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South Africans are likely to feel the pinch with yesterday's interest rate increase

By unknown | Jun 08, 2007 | COMMENTS [ 0 ]

Staff Reporter

Staff Reporter

The latest interest rate increase of 50 basis points announced yesterday by Reserve Bank governor Tito Mboweni means the cost of repaying loans has increased 2,5percent since a year ago.

"Using a practical example, a household with a mortgage bond of R200000 will now be repaying R418 more per month compared to what they were paying before the hike in rates began in June 2006," Oasis Asset Management spokesman Ridwan Kajee said.

"If they had to still pay off a new car to the value of R150000 plus service their credit card debt of R50000 (using conventional assumptions), the increased debt serving cost is R627 per month. Couple this with an increase in the price of petrol from R6,24 to R7,00 a litre over the period, according to Oasis Research, the incremental cost due to inflation and interest rate pressure on the average consumer is a phenomenal R713 per month. The impact of food inflation increases this amount further."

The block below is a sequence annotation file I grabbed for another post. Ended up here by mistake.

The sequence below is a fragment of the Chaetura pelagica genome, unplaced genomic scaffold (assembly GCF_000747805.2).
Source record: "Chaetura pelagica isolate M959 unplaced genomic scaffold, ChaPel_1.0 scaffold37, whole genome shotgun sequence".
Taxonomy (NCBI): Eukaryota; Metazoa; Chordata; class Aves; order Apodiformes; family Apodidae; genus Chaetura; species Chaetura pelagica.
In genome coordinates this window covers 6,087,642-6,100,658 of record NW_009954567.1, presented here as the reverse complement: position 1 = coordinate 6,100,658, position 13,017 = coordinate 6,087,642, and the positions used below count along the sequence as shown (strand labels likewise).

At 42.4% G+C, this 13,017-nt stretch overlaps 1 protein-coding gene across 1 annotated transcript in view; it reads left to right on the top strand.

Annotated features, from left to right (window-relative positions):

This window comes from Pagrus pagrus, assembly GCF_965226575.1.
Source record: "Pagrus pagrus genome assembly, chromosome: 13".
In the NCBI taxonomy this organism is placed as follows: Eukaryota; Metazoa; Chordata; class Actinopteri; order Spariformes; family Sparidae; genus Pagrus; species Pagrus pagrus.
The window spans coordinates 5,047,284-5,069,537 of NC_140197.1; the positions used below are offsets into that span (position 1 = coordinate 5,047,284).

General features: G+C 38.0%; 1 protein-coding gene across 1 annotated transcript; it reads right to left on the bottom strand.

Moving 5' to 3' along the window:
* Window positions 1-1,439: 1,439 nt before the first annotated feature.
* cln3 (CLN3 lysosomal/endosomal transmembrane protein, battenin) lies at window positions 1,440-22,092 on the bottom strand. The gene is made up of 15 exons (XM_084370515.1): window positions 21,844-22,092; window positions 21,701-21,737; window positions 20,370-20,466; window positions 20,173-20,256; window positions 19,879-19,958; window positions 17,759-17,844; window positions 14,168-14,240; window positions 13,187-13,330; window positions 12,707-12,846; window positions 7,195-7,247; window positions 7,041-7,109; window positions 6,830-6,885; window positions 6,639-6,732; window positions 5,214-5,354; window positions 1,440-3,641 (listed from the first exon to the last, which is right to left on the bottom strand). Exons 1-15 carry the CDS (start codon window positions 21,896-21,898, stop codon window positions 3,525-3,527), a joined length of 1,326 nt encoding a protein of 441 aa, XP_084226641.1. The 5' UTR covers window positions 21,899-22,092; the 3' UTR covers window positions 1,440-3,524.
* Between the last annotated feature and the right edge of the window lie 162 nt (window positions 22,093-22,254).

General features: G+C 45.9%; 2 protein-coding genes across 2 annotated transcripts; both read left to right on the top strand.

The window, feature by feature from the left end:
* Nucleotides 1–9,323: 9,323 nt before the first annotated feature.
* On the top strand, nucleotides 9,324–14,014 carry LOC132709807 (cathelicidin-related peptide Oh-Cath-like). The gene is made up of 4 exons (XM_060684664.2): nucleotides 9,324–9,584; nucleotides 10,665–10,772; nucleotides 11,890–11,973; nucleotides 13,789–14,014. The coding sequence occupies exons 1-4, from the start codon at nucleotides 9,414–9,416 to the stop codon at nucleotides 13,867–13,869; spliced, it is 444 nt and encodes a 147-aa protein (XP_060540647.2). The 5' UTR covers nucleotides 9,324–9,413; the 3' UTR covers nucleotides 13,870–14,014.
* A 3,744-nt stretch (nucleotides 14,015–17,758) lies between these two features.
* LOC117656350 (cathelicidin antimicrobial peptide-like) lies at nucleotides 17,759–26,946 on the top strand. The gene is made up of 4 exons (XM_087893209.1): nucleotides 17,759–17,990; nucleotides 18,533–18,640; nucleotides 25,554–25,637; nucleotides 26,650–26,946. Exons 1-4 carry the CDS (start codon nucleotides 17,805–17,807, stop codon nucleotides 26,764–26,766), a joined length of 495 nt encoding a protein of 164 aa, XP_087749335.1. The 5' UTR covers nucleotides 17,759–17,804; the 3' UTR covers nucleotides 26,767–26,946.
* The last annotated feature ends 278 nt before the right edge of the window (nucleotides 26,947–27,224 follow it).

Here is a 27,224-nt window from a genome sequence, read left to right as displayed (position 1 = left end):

Kajee advised people to avoid using high-cost debt available through credit cards, microlenders and furniture retailers.

"It is important that consumers live within their budgets. One of the best investments that can be made is to repay existing debt. Consumers must be wary of falling into the debt trap," he added

Oasis believes that inflation will continue to be evident in the second half of the year.

"We expect a further 1percent to 1,5percent increase in the second half of the year. Due to the widening of the current account deficit we expect rand depreciation. Oasis advises consumers to remain vigilant regarding their use of debt," Kajee said.

Mboweni said in his speech yesterday: "The breach of the target is in the past and there is nothing that monetary policy can do about past inflation. Nevertheless, the Monetary Policy Committee [MPC] cannot ignore the possible impact of this breach on inflation expectations and the public's understanding of the monetary policy process. Monetary policy acts with a lag, and the focus of the MPC will remain, as always, on the medium-term inflation outlook, which is the period over which monetary policy can be effective.


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